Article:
“For Art Across The City 2012, we wanted to make a big visual impact in the city centre, not hidden away where no one goes, but where people shop, eat, congregate, socialise. The works are big, bold and have an instant attraction that will start people talking.”
It’s been a busy couple of weeks for Project manager Gordon Dalton and the rest of the Art Across the City team, with the installation of five new commissions taking place in Swansea city centre. “With a few days to go until the launch event at the National Maritime Museum, the most common question I’m asked is ‘how is it all going?’ I’m tempted to say ‘terrible, it’s all going wrong’, just to feed a little gossip mongering, but in reality, it’s all going very well.”
The project is organised by LOCWS International, an artist-led charity based in the city that commissions artists from the UK and beyond to create new contemporary public art works. The range of commissions is broad, including both temporary and permanent works.
For Art Across the City 2012 there’s a video game by David Blandy, neon works by David Marchant, a series of striped shelters by Joanne Tatham and Tom O’Sullivan, Fiona Curran’s multi-coloured constructions built into a pair of trees, and a work by Jock Mooney that takes a Bonnie Tyler album cover as its starting point. These new commissions are complemented by seven previous commissions, five of which are now permanently sited in the city.
Dalton reflects on how LOCWS International approaches the commissioning process: “When presenting work in the public realm, the possibility for failure is always heightened, but that’s a positive rather than something to fear. When done well, public art creates curiousity, and curiousity creates questions. It causes you to look, and then look again, to question what, why, when. It’s the start of what hopefully can be an ongoing conversation.”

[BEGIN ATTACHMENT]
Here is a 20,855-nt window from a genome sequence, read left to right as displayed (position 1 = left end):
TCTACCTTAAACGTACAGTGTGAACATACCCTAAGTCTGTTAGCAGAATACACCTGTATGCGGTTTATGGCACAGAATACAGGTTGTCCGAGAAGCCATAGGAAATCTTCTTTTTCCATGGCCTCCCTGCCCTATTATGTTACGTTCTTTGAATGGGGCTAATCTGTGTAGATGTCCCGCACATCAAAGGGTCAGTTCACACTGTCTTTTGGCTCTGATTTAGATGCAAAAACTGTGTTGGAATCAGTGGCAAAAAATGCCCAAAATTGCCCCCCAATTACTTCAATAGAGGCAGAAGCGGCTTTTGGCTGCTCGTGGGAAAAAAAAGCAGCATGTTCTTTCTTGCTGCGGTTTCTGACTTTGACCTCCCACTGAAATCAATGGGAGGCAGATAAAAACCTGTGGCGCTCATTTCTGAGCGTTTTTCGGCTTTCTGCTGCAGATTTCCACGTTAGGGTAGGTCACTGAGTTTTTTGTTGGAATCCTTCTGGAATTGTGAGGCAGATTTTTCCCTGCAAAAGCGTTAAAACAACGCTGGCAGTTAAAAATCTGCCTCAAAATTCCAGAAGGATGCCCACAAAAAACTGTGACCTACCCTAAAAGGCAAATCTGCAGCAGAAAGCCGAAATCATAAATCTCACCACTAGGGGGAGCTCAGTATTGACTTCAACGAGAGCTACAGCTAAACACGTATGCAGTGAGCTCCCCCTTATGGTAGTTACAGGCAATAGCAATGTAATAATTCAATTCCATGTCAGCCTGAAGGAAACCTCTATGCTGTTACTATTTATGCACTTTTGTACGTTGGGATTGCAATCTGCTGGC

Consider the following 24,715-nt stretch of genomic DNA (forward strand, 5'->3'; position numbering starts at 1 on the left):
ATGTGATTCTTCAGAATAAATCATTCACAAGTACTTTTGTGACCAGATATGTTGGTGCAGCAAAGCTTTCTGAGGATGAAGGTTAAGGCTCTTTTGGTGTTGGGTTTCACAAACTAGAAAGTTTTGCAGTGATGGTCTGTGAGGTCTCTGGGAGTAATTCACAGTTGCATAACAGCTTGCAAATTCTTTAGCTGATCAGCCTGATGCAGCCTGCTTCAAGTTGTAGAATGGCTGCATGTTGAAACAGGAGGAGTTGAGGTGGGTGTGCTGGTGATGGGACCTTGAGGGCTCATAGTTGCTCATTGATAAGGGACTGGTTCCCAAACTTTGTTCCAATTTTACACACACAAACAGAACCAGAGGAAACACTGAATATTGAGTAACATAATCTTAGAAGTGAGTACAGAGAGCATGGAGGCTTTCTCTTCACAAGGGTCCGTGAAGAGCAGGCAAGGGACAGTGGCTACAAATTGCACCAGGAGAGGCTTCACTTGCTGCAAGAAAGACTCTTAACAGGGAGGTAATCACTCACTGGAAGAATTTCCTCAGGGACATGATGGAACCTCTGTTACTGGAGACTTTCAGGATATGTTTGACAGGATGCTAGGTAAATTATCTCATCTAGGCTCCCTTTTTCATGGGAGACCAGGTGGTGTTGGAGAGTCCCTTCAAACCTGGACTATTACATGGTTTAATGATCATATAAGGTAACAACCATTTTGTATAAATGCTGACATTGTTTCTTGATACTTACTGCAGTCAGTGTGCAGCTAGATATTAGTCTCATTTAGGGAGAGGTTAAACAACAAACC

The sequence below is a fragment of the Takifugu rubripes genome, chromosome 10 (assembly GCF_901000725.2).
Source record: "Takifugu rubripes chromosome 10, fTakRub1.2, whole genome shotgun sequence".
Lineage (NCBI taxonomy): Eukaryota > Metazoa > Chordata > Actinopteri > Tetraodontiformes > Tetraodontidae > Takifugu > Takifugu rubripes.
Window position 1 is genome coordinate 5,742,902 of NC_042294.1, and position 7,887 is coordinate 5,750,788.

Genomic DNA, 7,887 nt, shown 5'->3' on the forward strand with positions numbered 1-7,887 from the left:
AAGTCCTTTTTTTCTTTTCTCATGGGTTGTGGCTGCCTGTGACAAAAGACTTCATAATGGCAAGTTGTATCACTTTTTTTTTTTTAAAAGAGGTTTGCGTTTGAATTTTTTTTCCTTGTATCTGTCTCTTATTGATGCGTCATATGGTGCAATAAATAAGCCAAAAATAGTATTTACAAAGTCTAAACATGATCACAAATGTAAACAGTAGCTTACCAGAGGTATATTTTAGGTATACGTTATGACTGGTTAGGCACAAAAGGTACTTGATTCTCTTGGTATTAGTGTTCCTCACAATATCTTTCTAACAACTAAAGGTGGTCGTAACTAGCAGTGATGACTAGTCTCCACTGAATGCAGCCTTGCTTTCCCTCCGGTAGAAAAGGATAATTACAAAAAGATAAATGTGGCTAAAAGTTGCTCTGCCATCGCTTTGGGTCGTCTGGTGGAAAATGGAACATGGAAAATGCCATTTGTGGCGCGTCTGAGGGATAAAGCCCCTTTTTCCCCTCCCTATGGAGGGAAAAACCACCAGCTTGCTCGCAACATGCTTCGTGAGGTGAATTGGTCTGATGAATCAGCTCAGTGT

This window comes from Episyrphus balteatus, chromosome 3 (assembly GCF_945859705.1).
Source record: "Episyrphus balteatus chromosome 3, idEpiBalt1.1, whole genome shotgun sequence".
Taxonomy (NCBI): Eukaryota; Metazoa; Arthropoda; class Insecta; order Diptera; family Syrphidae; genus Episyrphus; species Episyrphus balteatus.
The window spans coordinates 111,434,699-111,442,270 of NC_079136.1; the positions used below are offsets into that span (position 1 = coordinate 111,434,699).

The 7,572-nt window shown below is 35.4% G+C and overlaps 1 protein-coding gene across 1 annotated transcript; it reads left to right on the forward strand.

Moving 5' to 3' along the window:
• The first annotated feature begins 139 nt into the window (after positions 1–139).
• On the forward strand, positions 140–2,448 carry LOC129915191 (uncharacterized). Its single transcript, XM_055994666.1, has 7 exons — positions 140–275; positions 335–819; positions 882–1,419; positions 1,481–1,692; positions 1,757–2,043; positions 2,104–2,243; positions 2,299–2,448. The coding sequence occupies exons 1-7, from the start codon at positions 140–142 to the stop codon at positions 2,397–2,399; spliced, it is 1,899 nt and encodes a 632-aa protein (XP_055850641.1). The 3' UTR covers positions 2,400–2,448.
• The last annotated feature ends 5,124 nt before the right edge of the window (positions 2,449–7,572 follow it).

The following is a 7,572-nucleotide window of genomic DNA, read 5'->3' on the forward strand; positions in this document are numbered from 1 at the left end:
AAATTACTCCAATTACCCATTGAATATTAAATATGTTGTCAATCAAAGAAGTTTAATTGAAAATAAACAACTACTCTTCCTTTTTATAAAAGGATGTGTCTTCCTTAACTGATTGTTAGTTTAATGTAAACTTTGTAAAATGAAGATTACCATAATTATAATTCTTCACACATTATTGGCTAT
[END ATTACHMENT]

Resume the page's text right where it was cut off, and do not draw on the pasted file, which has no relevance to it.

By the public, for the public
Artist David Marchant agrees that creating a conversation is important. His response has been to create a work that is “by the public, for the public”.
“Working with LOCWS International has enabled me to work directly within the public realm and to produce a site specific art work which is of its time,” he says. “I was interested in working with the public within a space in Swansea, to create a social commentary and a visual conversation. I opted to do this on Wind Street late on a Saturday night… to interact with people who were in their most expressive and unconditioned state.”
Having installed an 8’ x 4’ chalkboard in the street, Marchant invited revellers to create self portraits and add their comments: “The response was overwhelming and people were only too keen to interact.”
The finished work turns these chalkboard drawings into a series of neon sculptures displayed in a line of trees back on Wind Street: “I wanted the initial appearance of the neon to create a literal, fun element within the work accessible to the masses. [The medium] fitted into this bright vibrant heart of the party goer’s paradise.”
Looking to the future, LOCWS International hopes to develop the programme into an international contemporary art biennial for Wales. Dalton explains: “We currently commission roughly 8-10 artists per year which are split over two events in spring and autumn. In 2014 we will merge these events and commission 10-15 artists and bring back a few favourites from the past.
“Along with our permanent works and our Art Across The High Street programme, we are looking at over 20 works in the public realm. It will be the single biggest concentration of contemporary artworks in the public realm, not only in Wales, but possibly the UK.”
Art Across the City 2012, various locations, Swansea, 29 September – 11 November. www.locwsinternational.com
Follow the Artists talking blog for updates on all five new commissions.
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